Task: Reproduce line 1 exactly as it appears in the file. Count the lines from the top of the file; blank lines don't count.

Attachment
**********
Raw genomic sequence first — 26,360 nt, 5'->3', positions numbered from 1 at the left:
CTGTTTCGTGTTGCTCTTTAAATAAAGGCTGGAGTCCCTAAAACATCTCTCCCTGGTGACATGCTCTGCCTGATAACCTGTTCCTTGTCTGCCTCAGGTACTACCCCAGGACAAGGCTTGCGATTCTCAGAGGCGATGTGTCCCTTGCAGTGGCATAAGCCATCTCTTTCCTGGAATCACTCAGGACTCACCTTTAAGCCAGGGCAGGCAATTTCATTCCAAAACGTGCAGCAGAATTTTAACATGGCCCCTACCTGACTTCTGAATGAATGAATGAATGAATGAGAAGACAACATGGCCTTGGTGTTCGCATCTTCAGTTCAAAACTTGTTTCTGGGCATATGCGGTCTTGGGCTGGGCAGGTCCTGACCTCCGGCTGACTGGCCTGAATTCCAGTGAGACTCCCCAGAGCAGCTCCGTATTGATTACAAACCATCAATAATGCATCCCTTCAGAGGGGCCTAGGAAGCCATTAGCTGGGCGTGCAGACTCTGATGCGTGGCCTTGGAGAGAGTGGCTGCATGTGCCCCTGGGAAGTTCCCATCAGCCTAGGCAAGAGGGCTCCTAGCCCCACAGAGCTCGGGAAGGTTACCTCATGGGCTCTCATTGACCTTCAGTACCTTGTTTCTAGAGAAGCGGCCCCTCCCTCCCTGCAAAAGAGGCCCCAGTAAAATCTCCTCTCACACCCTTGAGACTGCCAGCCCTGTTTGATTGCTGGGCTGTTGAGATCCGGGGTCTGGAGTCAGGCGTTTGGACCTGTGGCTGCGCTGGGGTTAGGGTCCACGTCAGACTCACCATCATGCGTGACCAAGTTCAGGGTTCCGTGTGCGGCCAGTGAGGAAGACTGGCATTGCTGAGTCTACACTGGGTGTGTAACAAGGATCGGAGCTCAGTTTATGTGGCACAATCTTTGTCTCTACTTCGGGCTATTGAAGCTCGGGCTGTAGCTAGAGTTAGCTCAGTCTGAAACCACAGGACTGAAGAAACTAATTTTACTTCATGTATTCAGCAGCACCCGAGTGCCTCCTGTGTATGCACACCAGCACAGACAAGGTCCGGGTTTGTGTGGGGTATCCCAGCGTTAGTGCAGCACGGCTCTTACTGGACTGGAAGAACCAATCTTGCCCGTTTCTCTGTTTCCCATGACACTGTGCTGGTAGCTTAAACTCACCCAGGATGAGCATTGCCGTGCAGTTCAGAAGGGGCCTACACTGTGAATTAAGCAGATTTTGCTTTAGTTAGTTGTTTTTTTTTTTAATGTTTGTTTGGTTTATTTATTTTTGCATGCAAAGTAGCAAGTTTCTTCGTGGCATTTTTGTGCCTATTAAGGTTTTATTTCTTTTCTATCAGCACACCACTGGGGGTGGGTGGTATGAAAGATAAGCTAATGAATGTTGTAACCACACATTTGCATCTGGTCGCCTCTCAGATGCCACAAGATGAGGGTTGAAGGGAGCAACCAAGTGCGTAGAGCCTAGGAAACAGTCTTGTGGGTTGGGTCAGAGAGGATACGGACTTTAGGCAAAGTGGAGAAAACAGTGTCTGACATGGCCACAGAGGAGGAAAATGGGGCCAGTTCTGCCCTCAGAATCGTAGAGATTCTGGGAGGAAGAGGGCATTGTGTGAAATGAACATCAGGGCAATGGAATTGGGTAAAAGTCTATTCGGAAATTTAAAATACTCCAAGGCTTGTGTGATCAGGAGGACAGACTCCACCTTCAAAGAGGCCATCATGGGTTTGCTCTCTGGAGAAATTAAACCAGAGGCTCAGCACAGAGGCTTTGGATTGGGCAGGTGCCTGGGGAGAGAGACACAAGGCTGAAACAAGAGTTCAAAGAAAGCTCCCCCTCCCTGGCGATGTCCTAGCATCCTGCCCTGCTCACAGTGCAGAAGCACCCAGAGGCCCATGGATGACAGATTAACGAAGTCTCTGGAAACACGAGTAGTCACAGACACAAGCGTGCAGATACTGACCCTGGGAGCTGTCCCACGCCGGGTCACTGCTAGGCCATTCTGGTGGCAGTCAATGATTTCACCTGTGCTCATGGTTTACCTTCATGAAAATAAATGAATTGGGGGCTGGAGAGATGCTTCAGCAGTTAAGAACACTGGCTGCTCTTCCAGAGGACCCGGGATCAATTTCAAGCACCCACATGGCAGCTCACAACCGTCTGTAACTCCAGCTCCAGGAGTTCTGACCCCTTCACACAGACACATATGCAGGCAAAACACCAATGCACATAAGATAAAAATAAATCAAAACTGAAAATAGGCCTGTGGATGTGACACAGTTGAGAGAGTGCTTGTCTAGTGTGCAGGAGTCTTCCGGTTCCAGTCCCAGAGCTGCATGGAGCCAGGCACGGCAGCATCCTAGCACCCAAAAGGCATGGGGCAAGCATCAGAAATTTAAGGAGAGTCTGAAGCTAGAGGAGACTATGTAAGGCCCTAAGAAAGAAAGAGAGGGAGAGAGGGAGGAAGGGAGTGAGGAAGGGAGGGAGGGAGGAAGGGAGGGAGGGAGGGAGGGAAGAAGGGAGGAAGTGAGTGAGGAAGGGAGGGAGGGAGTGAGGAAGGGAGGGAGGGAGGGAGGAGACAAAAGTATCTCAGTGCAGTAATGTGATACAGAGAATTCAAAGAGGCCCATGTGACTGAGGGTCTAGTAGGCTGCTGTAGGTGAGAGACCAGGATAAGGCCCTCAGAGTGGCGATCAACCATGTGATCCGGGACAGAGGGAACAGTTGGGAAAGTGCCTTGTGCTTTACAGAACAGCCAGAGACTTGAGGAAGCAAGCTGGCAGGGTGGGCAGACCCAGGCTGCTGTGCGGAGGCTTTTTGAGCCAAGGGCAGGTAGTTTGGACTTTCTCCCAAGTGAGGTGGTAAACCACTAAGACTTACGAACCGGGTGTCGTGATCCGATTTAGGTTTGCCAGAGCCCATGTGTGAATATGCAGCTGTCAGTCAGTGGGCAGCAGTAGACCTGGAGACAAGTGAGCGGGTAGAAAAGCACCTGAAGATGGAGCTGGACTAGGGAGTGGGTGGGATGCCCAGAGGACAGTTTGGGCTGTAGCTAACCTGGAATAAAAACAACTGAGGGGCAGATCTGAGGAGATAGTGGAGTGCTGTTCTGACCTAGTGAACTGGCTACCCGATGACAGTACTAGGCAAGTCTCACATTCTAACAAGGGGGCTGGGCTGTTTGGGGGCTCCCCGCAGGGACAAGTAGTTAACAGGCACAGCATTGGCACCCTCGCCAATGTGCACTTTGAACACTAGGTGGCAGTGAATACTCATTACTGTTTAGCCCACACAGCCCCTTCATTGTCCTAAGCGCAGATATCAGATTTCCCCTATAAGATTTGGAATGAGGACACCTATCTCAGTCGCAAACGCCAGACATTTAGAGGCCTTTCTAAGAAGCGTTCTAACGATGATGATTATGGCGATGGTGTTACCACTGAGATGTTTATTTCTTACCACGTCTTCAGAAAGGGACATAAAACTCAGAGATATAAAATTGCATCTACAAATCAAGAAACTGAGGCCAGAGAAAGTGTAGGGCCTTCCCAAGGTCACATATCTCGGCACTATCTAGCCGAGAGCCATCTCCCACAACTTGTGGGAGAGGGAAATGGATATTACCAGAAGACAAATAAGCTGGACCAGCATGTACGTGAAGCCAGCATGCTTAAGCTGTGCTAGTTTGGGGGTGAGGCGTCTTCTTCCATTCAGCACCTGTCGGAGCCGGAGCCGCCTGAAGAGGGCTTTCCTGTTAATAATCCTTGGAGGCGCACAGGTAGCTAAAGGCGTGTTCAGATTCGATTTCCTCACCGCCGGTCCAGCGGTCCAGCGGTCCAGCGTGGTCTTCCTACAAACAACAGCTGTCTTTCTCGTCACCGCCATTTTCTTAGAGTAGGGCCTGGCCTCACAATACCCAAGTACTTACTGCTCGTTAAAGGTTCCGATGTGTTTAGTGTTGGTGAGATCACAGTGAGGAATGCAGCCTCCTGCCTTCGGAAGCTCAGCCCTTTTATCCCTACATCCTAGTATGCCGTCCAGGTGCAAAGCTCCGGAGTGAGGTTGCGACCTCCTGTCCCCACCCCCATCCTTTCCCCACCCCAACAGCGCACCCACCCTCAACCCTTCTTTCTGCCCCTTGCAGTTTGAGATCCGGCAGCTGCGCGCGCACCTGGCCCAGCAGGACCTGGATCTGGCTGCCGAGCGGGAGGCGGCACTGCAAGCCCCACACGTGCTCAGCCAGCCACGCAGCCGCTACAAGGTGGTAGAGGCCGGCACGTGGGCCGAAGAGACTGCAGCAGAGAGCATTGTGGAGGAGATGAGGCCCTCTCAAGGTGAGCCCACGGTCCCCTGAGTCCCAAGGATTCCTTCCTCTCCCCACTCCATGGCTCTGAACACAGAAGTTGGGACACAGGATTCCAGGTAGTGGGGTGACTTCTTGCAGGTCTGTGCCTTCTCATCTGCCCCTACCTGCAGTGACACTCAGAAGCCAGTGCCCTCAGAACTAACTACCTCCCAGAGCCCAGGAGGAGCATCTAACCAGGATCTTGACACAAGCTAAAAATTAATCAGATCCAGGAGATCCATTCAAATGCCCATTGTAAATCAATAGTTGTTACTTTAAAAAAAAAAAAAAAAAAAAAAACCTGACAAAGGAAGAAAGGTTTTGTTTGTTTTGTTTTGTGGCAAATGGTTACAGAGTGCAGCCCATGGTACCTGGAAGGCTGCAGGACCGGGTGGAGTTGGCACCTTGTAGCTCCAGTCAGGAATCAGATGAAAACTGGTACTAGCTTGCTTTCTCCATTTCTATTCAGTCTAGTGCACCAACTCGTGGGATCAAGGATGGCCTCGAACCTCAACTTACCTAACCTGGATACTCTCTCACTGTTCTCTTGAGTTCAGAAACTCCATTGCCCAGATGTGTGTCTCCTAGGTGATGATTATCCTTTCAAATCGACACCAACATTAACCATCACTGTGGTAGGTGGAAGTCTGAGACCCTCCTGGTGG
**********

Raw genomic sequence first — 26,360 nt, 5'->3', positions numbered from 1 at the left: